Budget 2017: National Insurance rate rise criticised

By Brian Milligan
Personal Finance reporter

image copyrightGetty Images
image captionAmong those affected by the increases will be self-employed construction workers

Rises in National Insurance Contributions (NICS) for self-employed workers have been criticised as "penalising entrepreneurs".

Chancellor Philip Hammond announced in the Budget that the rate for Class 4 NICS would rise from 9% to 10% in April 2018, and to 11% in 2019.

That compares to 12% currently paid by employees.

"The difference in National Insurance Contributions is no longer justified," Mr Hammond said.

Self-employed people have traditionally paid lower NICS than employees, as they receive fewer state benefits.

But the chancellor said the self-employed now had equal access to the new state pension. He also said that the government would consult on parental benefits, some of which self-employed people cannot claim.

The chancellor said all self-employed people who earned less than £16,250 would be better off.

Around half of the 4.8 million workers registered as self-employed earn less than £13,000, according to the think tank the Resolution Foundation.

As a result it said most such workers - such as low-paid hairdressers - will be better off by 2019/20.

Winners and Losers

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  • A self-employed hairdresser - with average earnings of £12,700 - will be £70 better off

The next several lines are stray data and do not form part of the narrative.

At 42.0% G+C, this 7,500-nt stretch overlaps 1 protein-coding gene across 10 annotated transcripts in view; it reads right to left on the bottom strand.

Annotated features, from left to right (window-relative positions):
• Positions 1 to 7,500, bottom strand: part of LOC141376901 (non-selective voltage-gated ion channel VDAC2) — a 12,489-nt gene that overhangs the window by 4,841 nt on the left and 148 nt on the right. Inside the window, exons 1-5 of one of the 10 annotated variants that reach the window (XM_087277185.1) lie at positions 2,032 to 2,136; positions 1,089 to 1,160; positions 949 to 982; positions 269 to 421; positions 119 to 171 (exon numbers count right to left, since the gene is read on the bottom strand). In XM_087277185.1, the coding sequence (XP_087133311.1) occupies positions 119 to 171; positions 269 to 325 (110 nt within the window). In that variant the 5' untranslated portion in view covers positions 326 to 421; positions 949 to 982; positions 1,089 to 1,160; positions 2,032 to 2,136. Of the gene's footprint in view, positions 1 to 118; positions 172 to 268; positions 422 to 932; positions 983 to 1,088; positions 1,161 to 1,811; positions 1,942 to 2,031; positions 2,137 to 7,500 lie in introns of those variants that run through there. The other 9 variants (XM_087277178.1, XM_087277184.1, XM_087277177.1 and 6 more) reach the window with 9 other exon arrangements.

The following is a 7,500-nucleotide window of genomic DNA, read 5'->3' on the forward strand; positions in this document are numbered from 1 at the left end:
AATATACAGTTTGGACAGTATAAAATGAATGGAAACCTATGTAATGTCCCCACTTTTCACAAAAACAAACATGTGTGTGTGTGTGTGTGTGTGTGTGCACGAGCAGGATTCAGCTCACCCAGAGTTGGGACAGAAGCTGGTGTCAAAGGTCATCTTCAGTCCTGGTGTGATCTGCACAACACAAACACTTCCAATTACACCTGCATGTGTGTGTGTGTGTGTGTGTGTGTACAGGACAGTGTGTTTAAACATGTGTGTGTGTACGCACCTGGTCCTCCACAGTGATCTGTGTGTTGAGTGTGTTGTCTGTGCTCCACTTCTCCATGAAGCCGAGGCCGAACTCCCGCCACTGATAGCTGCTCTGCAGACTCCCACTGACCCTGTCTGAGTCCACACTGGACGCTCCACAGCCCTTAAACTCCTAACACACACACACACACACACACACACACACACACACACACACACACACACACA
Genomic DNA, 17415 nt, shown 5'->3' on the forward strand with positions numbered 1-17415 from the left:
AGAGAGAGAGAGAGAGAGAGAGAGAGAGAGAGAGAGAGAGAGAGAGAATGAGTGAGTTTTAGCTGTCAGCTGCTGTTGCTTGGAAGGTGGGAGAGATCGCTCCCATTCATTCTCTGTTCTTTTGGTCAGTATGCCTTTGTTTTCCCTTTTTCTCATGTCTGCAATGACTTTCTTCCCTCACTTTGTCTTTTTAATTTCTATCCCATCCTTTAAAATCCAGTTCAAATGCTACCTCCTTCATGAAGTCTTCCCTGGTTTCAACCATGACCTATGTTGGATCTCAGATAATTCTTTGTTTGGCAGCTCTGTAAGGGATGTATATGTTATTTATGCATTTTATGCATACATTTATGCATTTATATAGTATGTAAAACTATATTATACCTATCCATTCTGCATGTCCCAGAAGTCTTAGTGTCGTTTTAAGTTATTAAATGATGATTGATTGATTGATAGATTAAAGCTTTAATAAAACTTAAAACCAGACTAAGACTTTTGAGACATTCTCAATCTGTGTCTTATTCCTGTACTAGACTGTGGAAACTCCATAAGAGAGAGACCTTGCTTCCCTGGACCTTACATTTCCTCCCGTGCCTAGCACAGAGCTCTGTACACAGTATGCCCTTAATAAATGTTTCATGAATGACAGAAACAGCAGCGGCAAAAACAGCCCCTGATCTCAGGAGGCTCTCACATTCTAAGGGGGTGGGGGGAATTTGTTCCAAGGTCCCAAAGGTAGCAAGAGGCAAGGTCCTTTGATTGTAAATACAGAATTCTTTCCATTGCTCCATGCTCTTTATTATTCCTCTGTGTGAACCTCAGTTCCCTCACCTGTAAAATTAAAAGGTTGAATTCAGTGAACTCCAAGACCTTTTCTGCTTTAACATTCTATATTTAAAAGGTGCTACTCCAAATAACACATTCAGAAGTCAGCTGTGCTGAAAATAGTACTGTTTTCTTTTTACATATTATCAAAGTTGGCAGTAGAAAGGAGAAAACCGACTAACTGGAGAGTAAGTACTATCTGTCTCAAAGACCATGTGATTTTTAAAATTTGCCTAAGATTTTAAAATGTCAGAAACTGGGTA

• A self-employed taxi driver - with average earnings of £17,300 - will be £20 worse off
  • A self-employed management consultant - with average earnings of £51,100 - will be £620 worse off.

source: Resolution Foundation

But the rise, which will cost those affected an average of 60p a week, was criticised by entrepreneurs.

"Increasing National Insurance rates for the self-employed could be a further step by the government to penalise those who are taking risks and starting a business," said Lucy-Rose Walker, the chief executive of Entrepreneurial Spark.

Others said it was unfair that the self-employed would have to pay more, when they do not receive the same level of state benefits.

"Self-employees are subject to a lower national insurance contribution because they do not receive the same entitlements and benefits as their employed counterparts - such as holiday and sick leave," said Chas Roy-Chowdhury, head of tax at the Association of Chartered Certified Accountants.

Those paid less than £16,250 will be better off because of a planned abolition of a different class of NICS - Class 2 - in April 2018.

Under Class 2 NICS, self-employed workers pay 2% on qualifying earnings between £5,965 and £8060, amounting to £2.80 a week.

The increase in the NICS rate will raise £145m a year for the Treasury by 2021-22.

Matthew Taylor, head of the Royal Society of Arts, is due to produce a report on how the self-employed are taxed later this year.

He has already said that the Treasury is missing out on millions of pounds, as a result of the workers who have been designated as self-employed.

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